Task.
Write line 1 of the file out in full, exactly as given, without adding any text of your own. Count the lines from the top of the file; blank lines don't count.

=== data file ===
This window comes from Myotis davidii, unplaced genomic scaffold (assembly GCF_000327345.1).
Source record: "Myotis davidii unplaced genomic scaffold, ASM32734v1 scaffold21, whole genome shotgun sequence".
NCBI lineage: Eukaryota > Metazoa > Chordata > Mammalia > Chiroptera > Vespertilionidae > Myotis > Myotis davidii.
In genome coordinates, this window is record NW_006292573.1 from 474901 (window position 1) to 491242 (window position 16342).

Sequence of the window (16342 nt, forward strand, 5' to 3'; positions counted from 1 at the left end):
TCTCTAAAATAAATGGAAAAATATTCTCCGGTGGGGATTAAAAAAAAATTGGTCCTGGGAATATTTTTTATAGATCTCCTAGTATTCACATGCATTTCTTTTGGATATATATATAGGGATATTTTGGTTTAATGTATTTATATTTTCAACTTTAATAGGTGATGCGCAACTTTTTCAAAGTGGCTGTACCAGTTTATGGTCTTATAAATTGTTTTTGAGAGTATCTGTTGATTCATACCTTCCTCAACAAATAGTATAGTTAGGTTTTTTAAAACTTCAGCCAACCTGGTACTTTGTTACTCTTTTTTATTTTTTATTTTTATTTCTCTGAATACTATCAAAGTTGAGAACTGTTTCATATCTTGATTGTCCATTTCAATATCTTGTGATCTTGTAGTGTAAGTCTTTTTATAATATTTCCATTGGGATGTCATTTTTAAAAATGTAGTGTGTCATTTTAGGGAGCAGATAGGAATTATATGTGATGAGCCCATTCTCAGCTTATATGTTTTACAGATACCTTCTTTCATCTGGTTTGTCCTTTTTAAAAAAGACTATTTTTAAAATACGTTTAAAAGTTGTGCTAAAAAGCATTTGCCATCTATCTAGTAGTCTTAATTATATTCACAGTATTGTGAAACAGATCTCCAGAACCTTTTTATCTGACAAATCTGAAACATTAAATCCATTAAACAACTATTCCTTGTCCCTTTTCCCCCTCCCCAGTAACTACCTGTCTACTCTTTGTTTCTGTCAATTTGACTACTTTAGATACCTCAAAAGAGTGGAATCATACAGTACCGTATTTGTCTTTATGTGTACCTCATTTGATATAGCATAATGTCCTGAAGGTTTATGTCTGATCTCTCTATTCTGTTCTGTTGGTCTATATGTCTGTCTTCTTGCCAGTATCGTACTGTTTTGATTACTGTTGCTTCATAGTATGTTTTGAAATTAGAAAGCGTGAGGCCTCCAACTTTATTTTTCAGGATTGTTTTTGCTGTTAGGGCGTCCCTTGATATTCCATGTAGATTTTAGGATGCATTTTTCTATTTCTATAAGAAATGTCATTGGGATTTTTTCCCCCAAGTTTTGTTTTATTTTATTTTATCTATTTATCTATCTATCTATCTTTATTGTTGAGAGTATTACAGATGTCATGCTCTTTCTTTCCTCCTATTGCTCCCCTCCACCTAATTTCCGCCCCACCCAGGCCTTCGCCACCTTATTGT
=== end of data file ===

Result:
This window comes from Myotis davidii, unplaced genomic scaffold (assembly GCF_000327345.1).